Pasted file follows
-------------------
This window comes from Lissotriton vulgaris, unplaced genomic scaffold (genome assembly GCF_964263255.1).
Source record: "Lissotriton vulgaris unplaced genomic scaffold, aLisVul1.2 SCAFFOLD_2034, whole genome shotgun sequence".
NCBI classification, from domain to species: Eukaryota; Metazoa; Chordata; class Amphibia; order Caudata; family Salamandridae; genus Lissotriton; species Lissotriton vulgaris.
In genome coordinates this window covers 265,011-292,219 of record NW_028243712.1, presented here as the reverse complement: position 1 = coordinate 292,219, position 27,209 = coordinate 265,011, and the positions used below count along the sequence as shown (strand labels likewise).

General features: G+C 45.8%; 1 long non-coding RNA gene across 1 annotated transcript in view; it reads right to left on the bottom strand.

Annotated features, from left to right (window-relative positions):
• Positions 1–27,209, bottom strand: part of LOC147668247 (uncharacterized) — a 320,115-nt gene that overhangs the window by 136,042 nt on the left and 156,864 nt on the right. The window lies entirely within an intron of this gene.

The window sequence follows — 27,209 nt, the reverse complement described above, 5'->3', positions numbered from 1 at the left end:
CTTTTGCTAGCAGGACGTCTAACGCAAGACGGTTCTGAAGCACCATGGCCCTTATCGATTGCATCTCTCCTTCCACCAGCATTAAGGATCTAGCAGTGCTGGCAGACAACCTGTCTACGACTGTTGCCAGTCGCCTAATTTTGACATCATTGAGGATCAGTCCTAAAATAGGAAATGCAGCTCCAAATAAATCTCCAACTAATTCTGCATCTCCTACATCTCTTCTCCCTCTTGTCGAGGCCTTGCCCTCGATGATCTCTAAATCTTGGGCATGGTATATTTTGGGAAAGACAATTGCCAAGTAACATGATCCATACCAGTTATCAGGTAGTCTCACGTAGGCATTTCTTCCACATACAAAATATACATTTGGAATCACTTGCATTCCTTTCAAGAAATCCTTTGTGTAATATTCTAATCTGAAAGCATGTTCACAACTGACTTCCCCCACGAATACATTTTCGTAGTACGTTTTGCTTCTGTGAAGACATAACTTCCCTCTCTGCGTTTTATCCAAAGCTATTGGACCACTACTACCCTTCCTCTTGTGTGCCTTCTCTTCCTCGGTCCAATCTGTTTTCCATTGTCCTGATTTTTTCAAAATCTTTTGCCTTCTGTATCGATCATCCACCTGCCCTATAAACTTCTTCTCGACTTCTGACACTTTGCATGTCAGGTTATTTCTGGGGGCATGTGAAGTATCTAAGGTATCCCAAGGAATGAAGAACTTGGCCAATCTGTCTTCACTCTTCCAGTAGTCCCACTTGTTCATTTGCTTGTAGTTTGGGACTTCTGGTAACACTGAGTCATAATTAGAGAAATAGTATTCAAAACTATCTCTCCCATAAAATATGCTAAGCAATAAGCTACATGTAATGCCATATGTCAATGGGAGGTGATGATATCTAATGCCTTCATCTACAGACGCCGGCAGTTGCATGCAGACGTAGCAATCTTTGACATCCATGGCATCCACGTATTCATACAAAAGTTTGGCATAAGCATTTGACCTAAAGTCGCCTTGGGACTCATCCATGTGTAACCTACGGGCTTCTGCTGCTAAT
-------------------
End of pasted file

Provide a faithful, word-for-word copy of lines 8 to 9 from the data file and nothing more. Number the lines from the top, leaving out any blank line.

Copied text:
The window sequence follows — 27,209 nt, the reverse complement described above, 5'->3', positions numbered from 1 at the left end:
CTTTTGCTAGCAGGACGTCTAACGCAAGACGGTTCTGAAGCACCATGGCCCTTATCGATTGCATCTCTCCTTCCACCAGCATTAAGGATCTAGCAGTGCTGGCAGACAACCTGTCTACGACTGTTGCCAGTCGCCTAATTTTGACATCATTGAGGATCAGTCCTAAAATAGGAAATGCAGCTCCAAATAAATCTCCAACTAATTCTGCATCTCCTACATCTCTTCTCCCTCTTGTCGAGGCCTTGCCCTCGATGATCTCTAAATCTTGGGCATGGTATATTTTGGGAAAGACAATTGCCAAGTAACATGATCCATACCAGTTATCAGGTAGTCTCACGTAGGCATTTCTTCCACATACAAAATATACATTTGGAATCACTTGCATTCCTTTCAAGAAATCCTTTGTGTAATATTCTAATCTGAAAGCATGTTCACAACTGACTTCCCCCACGAATACATTTTCGTAGTACGTTTTGCTTCTGTGAAGACATAACTTCCCTCTCTGCGTTTTATCCAAAGCTATTGGACCACTACTACCCTTCCTCTTGTGTGCCTTCTCTTCCTCGGTCCAATCTGTTTTCCATTGTCCTGATTTTTTCAAAATCTTTTGCCTTCTGTATCGATCATCCACCTGCCCTATAAACTTCTTCTCGACTTCTGACACTTTGCATGTCAGGTTATTTCTGGGGGCATGTGAAGTATCTAAGGTATCCCAAGGAATGAAGAACTTGGCCAATCTGTCTTCACTCTTCCAGTAGTCCCACTTGTTCATTTGCTTGTAGTTTGGGACTTCTGGTAACACTGAGTCATAATTAGAGAAATAGTATTCAAAACTATCTCTCCCATAAAATATGCTAAGCAATAAGCTACATGTAATGCCATATGTCAATGGGAGGTGATGATATCTAATGCCTTCATCTACAGACGCCGGCAGTTGCATGCAGACGTAGCAATCTTTGACATCCATGGCATCCACGTATTCATACAAAAGTTTGGCATAAGCATTTGACCTAAAGTCGCCTTGGGACTCATCCATGTGTAACCTACGGGCTTCTGCTGCTAAT